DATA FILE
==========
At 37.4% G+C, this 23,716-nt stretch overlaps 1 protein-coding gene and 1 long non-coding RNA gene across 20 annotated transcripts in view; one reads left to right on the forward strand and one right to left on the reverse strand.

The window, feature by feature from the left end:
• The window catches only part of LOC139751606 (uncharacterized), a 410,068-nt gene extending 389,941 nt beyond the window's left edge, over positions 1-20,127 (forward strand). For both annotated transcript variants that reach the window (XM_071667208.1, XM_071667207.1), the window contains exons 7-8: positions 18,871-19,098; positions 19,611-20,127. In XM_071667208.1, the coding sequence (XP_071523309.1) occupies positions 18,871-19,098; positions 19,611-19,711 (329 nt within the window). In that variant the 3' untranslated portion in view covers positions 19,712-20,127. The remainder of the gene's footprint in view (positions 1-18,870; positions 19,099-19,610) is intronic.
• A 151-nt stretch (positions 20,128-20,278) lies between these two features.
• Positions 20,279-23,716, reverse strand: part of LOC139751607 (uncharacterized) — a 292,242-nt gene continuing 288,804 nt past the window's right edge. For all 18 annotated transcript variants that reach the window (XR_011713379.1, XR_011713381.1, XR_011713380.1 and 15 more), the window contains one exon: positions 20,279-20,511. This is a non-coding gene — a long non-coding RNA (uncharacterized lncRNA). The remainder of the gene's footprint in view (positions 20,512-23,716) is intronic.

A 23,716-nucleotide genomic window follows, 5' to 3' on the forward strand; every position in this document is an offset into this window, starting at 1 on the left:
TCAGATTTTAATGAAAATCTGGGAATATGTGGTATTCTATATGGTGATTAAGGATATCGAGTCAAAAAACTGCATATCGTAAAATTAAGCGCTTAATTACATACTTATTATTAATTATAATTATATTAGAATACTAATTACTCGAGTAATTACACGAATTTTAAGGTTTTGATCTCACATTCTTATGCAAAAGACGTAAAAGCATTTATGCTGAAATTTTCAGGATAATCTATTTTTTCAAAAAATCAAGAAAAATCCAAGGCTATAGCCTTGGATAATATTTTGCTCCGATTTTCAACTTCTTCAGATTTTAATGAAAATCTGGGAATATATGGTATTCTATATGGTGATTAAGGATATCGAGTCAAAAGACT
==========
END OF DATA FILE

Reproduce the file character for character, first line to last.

At 37.4% G+C, this 23,716-nt stretch overlaps 1 protein-coding gene and 1 long non-coding RNA gene across 20 annotated transcripts in view; one reads left to right on the forward strand and one right to left on the reverse strand.

The window, feature by feature from the left end:
• The window catches only part of LOC139751606 (uncharacterized), a 410,068-nt gene extending 389,941 nt beyond the window's left edge, over positions 1-20,127 (forward strand). For both annotated transcript variants that reach the window (XM_071667208.1, XM_071667207.1), the window contains exons 7-8: positions 18,871-19,098; positions 19,611-20,127. In XM_071667208.1, the coding sequence (XP_071523309.1) occupies positions 18,871-19,098; positions 19,611-19,711 (329 nt within the window). In that variant the 3' untranslated portion in view covers positions 19,712-20,127. The remainder of the gene's footprint in view (positions 1-18,870; positions 19,099-19,610) is intronic.
• A 151-nt stretch (positions 20,128-20,278) lies between these two features.
• Positions 20,279-23,716, reverse strand: part of LOC139751607 (uncharacterized) — a 292,242-nt gene continuing 288,804 nt past the window's right edge. For all 18 annotated transcript variants that reach the window (XR_011713379.1, XR_011713381.1, XR_011713380.1 and 15 more), the window contains one exon: positions 20,279-20,511. This is a non-coding gene — a long non-coding RNA (uncharacterized lncRNA). The remainder of the gene's footprint in view (positions 20,512-23,716) is intronic.

A 23,716-nucleotide genomic window follows, 5' to 3' on the forward strand; every position in this document is an offset into this window, starting at 1 on the left:
TCAGATTTTAATGAAAATCTGGGAATATGTGGTATTCTATATGGTGATTAAGGATATCGAGTCAAAAAACTGCATATCGTAAAATTAAGCGCTTAATTACATACTTATTATTAATTATAATTATATTAGAATACTAATTACTCGAGTAATTACACGAATTTTAAGGTTTTGATCTCACATTCTTATGCAAAAGACGTAAAAGCATTTATGCTGAAATTTTCAGGATAATCTATTTTTTCAAAAAATCAAGAAAAATCCAAGGCTATAGCCTTGGATAATATTTTGCTCCGATTTTCAACTTCTTCAGATTTTAATGAAAATCTGGGAATATATGGTATTCTATATGGTGATTAAGGATATCGAGTCAAAAGACT